On Oct. 28, a fire broke out at around 1:30 a.m. along the 405 Freeway near the Getty Center Museum, which is about eight miles from Venice. People were asked to avoid the 405 freeway, and some were evacuated from their homes as firefighters attempted to douse the flames.
Many schools were closed for the day as a result, including University and Palisades High, and Santa Monica College, because of the air quality. However, Venice was kept open, and students had to attend class despite the smoke in the air.
“We should be closed today,” said Mr. Brent Rojo, the lead STEMM teacher at Venice. “I’m concerned with the amount of smoke in the air. With the expectation of our kids eating lunch outside, and buildings being closed, what are we supposed to do?”
If schools as close as Santa Monica College, which is only about two miles away, are being closed for air quality concerns, than Venice should have been closed too. Air quality should be taken into account when considering closing schools. If not, the administration should allow students to stay in the buildings during lunch and nutrition. The smoke from these fires can affect students health drastically, depending on their health conditions. Some students had to report to the nurse on the 28th because of respiratory issues.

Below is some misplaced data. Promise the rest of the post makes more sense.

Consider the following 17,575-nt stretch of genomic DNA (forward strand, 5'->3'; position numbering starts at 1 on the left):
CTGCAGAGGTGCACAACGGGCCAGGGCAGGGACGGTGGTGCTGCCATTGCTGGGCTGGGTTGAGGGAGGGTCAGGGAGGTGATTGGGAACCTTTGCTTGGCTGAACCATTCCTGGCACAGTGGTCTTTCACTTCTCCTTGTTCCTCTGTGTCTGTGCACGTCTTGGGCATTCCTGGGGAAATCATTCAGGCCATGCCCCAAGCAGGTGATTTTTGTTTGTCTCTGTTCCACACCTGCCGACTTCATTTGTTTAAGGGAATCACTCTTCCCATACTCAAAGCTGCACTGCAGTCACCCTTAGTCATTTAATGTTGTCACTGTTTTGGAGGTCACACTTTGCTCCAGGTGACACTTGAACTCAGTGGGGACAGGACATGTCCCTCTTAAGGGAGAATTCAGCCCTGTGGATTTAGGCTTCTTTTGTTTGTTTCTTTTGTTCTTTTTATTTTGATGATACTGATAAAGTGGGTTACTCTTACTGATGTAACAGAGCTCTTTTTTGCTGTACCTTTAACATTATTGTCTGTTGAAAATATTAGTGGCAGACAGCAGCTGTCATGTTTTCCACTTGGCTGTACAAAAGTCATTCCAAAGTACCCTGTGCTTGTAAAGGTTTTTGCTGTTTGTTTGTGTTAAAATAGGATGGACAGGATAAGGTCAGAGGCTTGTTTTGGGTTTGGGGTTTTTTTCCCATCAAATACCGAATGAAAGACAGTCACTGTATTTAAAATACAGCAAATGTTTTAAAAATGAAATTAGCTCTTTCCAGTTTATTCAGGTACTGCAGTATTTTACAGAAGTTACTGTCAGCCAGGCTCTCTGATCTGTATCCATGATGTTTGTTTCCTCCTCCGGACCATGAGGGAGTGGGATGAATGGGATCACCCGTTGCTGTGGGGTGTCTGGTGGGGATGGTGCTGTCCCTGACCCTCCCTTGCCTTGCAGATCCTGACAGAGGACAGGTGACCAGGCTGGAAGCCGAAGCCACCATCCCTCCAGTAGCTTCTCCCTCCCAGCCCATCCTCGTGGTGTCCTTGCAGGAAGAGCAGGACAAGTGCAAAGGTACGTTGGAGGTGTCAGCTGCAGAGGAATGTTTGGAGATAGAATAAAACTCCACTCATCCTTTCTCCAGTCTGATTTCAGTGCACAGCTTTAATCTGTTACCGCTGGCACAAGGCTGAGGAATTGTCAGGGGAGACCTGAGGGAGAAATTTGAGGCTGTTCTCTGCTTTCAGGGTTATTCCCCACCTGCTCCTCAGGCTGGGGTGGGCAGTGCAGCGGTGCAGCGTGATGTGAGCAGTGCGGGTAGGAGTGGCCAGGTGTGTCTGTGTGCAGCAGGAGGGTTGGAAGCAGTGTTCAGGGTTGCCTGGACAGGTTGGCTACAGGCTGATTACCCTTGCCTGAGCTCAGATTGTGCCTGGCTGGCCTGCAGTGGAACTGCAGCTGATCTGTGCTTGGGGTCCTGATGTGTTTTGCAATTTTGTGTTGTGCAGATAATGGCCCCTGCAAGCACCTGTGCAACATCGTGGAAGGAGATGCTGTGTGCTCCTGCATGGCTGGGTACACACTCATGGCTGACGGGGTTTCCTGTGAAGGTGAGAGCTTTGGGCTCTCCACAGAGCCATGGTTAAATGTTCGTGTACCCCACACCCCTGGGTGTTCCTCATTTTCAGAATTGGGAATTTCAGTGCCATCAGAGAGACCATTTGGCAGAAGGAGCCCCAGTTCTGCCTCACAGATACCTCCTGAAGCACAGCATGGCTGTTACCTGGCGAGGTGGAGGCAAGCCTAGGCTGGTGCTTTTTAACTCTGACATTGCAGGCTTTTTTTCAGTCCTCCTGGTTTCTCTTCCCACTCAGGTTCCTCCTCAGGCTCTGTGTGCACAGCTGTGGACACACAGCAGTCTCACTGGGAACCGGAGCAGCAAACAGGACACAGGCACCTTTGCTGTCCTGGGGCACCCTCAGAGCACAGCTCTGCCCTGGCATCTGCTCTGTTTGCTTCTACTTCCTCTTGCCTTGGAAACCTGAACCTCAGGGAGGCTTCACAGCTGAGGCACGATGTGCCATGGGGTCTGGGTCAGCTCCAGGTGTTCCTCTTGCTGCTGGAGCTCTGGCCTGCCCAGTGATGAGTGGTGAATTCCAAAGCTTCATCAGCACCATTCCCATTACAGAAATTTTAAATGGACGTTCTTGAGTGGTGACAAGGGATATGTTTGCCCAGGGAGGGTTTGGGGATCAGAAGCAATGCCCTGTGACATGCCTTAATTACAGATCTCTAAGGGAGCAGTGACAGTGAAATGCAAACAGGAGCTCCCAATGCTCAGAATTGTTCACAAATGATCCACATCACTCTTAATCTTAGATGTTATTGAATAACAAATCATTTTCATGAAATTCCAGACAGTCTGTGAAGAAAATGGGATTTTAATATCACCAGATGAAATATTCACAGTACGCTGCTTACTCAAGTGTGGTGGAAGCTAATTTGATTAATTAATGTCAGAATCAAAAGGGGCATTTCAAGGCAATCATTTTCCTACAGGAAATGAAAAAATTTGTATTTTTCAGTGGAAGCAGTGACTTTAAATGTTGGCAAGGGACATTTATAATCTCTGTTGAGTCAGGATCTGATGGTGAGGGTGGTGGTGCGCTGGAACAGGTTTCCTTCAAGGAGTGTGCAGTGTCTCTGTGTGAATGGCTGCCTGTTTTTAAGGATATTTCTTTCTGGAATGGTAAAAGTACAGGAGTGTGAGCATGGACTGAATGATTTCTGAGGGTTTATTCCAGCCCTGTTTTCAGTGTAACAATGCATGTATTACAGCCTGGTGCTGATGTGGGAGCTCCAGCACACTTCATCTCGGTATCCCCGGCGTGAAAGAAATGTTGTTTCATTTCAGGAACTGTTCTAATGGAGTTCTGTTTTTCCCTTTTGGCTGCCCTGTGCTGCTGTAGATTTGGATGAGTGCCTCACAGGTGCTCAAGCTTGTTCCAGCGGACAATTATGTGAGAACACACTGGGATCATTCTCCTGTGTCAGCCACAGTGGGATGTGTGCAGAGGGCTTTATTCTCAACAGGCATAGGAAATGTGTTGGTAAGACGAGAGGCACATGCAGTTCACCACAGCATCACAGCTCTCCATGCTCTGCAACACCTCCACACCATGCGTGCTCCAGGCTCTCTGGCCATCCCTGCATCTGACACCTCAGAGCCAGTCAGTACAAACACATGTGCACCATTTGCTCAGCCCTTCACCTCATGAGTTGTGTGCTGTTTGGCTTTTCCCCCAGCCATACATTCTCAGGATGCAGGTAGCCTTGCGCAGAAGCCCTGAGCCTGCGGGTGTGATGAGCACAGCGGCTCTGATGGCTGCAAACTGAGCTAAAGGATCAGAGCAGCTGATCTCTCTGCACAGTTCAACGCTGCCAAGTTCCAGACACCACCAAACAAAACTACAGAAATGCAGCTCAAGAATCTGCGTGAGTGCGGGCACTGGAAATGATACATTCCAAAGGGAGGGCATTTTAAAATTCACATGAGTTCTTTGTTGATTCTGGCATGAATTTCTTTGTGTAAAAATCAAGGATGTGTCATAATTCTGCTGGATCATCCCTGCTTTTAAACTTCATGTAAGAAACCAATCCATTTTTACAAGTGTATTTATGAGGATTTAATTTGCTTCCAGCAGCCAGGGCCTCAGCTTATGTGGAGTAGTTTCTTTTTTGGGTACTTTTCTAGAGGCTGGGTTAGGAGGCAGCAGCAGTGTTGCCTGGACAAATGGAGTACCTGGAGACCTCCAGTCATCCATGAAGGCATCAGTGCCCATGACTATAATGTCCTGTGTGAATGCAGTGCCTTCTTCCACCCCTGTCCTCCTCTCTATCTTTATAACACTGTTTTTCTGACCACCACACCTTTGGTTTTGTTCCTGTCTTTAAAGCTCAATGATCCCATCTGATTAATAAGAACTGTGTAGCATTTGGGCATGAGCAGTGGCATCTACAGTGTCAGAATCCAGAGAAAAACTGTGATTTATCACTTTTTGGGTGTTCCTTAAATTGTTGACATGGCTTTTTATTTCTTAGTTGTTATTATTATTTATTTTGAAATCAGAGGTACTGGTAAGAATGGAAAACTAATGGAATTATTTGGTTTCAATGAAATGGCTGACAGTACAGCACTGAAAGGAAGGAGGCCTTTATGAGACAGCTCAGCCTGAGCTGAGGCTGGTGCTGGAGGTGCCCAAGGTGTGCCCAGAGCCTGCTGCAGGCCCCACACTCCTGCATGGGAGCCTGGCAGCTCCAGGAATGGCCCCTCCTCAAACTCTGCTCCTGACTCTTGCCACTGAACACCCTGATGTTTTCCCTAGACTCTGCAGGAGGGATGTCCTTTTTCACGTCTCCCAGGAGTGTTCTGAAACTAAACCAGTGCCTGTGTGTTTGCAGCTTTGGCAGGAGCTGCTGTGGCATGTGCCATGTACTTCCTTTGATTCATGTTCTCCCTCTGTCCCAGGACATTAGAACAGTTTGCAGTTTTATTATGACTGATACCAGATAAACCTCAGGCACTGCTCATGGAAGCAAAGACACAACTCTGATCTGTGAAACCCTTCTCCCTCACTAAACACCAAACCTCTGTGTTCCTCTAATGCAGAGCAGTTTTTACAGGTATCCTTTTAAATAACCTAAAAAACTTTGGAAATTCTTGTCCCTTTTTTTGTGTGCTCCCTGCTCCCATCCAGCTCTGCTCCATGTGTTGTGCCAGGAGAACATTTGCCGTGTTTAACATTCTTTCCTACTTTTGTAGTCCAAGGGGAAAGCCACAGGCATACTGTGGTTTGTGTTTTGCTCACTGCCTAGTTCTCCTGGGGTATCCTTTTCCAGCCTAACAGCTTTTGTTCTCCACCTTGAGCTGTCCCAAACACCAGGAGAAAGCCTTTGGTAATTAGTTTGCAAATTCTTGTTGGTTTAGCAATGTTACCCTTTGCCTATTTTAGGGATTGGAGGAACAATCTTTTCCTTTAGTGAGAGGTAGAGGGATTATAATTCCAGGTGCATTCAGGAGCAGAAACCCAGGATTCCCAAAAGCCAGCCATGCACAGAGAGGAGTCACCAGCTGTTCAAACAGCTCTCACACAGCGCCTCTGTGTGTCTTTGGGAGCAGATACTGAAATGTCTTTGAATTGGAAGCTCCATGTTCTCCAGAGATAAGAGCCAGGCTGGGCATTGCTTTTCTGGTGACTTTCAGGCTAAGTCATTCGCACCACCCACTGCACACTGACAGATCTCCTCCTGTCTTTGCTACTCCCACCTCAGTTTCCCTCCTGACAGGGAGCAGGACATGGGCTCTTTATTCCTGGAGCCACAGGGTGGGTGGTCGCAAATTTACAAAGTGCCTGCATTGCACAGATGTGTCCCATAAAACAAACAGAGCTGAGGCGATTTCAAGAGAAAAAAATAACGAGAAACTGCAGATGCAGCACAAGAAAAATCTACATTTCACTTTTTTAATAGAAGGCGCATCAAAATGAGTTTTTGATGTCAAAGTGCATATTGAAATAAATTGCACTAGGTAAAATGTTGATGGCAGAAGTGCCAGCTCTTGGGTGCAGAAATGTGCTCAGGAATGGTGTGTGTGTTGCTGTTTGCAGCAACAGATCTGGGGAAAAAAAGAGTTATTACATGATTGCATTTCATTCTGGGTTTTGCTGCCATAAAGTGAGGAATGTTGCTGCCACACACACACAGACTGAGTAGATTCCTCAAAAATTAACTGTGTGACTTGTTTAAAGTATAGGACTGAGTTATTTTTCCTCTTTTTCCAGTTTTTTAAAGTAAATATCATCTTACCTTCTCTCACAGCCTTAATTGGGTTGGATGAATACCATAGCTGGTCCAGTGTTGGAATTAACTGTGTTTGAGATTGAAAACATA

“It’s unsafe, because the school can’t really tell how some kids are affected,” said Rhemus Payton, a senior at Venice. “Some students might not feel anything, but I feel like I’m dying, and others may feel the same.”
“For some people it’s a major health risk,” said Michael Martinez, a senior who plays football for the school. “And I don’t want to breathe that [smoke] in, especially at practice.”
Just because it may seem like Venice is completely safe from these fires themselves, does not mean we should be blind to other risks. Students going to school despite poor air quality is dangerous for their health, and Venice needs to take action for the safety of students, even if we have to make up these missed days later.